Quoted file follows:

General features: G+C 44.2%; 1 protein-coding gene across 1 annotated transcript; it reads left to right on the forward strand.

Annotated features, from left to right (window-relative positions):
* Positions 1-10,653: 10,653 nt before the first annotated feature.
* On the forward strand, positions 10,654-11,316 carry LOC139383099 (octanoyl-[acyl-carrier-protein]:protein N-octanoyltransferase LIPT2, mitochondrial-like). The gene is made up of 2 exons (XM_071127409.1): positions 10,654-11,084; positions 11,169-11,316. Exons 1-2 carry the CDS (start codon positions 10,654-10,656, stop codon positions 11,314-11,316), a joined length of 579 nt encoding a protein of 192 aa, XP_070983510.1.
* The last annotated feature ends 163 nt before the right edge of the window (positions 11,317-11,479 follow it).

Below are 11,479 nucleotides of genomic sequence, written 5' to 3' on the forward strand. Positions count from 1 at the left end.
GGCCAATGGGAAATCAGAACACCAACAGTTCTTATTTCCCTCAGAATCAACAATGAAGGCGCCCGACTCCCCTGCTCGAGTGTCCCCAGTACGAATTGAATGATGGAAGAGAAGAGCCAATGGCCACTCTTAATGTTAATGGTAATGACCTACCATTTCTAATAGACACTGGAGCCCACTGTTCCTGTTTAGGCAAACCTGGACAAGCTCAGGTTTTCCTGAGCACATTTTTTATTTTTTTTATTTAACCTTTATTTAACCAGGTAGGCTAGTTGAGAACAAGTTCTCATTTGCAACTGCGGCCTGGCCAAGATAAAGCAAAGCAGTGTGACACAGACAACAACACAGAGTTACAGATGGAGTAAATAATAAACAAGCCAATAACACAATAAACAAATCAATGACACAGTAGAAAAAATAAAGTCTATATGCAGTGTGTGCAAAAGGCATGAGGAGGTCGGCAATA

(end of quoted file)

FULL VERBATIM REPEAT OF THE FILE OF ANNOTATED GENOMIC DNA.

General features: G+C 44.2%; 1 protein-coding gene across 1 annotated transcript; it reads left to right on the forward strand.

Annotated features, from left to right (window-relative positions):
* Positions 1-10,653: 10,653 nt before the first annotated feature.
* On the forward strand, positions 10,654-11,316 carry LOC139383099 (octanoyl-[acyl-carrier-protein]:protein N-octanoyltransferase LIPT2, mitochondrial-like). The gene is made up of 2 exons (XM_071127409.1): positions 10,654-11,084; positions 11,169-11,316. Exons 1-2 carry the CDS (start codon positions 10,654-10,656, stop codon positions 11,314-11,316), a joined length of 579 nt encoding a protein of 192 aa, XP_070983510.1.
* The last annotated feature ends 163 nt before the right edge of the window (positions 11,317-11,479 follow it).

Below are 11,479 nucleotides of genomic sequence, written 5' to 3' on the forward strand. Positions count from 1 at the left end.
GGCCAATGGGAAATCAGAACACCAACAGTTCTTATTTCCCTCAGAATCAACAATGAAGGCGCCCGACTCCCCTGCTCGAGTGTCCCCAGTACGAATTGAATGATGGAAGAGAAGAGCCAATGGCCACTCTTAATGTTAATGGTAATGACCTACCATTTCTAATAGACACTGGAGCCCACTGTTCCTGTTTAGGCAAACCTGGACAAGCTCAGGTTTTCCTGAGCACATTTTTTATTTTTTTTATTTAACCTTTATTTAACCAGGTAGGCTAGTTGAGAACAAGTTCTCATTTGCAACTGCGGCCTGGCCAAGATAAAGCAAAGCAGTGTGACACAGACAACAACACAGAGTTACAGATGGAGTAAATAATAAACAAGCCAATAACACAATAAACAAATCAATGACACAGTAGAAAAAATAAAGTCTATATGCAGTGTGTGCAAAAGGCATGAGGAGGTCGGCAATA